Where do you like to run and have you anywhere particularly memorable?
You can’t beat the New Forest. Last weekend I got to swim in a lake, ride on forest roads where you see the odd animal, run on forest tracks and then finish it off with a swim in the sea followed by a coffee on the beach.
One race up near Newcastle was great fun. It’s called the Northumberland coastal run. It’s a point to point and you pretty much follow the coast line for 14 miles, give or take a mile depending on the tide and how wet you want to get running through the waves.
Other great races and locations, one has to be the UK 70.3 triathlon in Exmoor. It has the label of being the hardest half-Ironman in the world, with over 50 hills in the 56 mile bike and a great 3 lap part off-road hilly run that is best described as a lot like the second half of the Blackfield RR10. I have to say Austria as well. Seeing Lucy do her Ironman was incredible. It would make a great training location with a beautiful lake, great roads and paths to run on, plus some great coffee and cakes.
Then finally, if you get the chance Stonehenge stomp & Salisbury 5-4-3-2-1 are great fun runs to do and usually opposite extremes of temperatures.
How often do you train and what sessions do you do outside of the club?
I think that with training it’s all about trying to get some consistency in. I don’t think that you benefit in the same way if you do 3 really hard sessions back to back then need a week or two to recover. Little and often I think is better and you can then just slowly increase the effort or duration of these sessions to suit. So I try to stick to pretty much the same routine, and then vary the intensity and length of sessions depending on if it’s a hard week’s training (run to and from the club session) or an easy, taper type week. I then try to throw in the odd fun training session during the winter, this was something like two people, one bike and alternating biking a mile and running a mile. It’s amazing how far you can cover.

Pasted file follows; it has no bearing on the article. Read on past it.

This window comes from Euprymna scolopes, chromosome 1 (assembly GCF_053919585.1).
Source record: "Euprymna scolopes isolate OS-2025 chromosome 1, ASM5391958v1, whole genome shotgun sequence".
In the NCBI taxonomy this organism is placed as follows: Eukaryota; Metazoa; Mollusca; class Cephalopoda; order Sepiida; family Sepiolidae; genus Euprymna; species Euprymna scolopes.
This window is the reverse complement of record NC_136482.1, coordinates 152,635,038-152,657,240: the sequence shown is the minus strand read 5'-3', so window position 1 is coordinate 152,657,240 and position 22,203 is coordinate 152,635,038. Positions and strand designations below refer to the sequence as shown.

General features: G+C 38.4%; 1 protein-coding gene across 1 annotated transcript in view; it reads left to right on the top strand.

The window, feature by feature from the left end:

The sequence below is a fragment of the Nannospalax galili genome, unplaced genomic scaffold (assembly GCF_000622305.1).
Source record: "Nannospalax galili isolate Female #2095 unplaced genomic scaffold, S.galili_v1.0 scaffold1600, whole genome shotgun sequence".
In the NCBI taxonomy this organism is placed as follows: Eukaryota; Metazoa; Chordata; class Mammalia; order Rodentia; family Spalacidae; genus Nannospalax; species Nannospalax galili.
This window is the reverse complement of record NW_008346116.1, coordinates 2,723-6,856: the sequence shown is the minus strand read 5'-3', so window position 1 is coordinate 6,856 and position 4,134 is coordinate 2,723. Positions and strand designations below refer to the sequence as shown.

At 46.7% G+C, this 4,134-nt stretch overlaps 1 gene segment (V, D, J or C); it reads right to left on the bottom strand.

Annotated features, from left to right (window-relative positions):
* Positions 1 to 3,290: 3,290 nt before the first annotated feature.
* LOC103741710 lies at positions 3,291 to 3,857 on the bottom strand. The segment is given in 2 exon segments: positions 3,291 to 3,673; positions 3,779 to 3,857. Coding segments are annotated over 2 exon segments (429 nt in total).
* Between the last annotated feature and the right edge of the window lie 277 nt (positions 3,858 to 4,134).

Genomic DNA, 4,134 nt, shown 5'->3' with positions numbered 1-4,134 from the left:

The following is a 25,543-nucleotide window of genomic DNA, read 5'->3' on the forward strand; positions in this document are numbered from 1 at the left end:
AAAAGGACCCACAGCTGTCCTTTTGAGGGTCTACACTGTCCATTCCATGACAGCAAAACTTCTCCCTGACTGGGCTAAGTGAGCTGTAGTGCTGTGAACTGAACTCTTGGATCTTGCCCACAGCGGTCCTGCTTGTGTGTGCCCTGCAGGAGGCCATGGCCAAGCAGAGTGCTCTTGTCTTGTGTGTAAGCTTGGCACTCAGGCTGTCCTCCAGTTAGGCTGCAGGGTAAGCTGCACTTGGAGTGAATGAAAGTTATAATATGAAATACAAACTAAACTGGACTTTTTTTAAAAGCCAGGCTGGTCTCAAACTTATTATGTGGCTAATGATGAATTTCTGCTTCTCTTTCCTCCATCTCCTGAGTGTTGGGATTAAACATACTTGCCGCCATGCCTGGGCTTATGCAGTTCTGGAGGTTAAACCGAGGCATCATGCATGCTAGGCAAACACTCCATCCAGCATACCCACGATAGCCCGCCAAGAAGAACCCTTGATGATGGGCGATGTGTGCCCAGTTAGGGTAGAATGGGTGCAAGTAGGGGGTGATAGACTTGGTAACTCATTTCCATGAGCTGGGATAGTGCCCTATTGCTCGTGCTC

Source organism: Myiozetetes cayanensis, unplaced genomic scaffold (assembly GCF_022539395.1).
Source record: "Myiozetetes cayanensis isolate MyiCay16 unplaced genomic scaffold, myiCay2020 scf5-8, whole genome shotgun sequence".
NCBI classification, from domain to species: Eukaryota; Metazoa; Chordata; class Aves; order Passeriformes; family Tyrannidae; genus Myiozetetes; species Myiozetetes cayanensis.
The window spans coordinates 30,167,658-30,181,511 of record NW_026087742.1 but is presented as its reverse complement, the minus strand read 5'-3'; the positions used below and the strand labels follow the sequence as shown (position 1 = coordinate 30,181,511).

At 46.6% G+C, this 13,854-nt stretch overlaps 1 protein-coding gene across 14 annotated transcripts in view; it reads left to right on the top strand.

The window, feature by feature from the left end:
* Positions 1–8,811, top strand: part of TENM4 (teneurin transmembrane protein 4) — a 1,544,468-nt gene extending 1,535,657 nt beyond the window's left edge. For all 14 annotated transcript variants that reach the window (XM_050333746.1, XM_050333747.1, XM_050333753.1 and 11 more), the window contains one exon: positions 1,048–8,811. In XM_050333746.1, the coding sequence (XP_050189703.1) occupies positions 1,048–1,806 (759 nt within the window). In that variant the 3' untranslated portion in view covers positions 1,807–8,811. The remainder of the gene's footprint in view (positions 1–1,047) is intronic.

A typical week would be club run Monday with how hard I run depending on what I did the day before. During the winter Tuesday night was an indoor turbo session, but now the weather is picking up it’s nice to try and get out on the road. Wednesday run with the club, Thursday I’ll often just do some core work or swim before work to have the whole evening free, but now race season is starting I’ll try to get another road ride in, Friday run of some sort, either efforts or just easy forest run, Saturday now its warm enough a lake swim before breakfast then a morning brick session (bike/run), usually a 3 hour ride then short 20min easy run, so that the rest of the day is free. Sunday long run or race, then maybe a ride or swim in the afternoon. I might do the odd morning swim or spin if I get a chance before work. I try to make sure that I take a complete rest day at least every 10 days, or more if I feel I need one, or at least have an easier session during that week.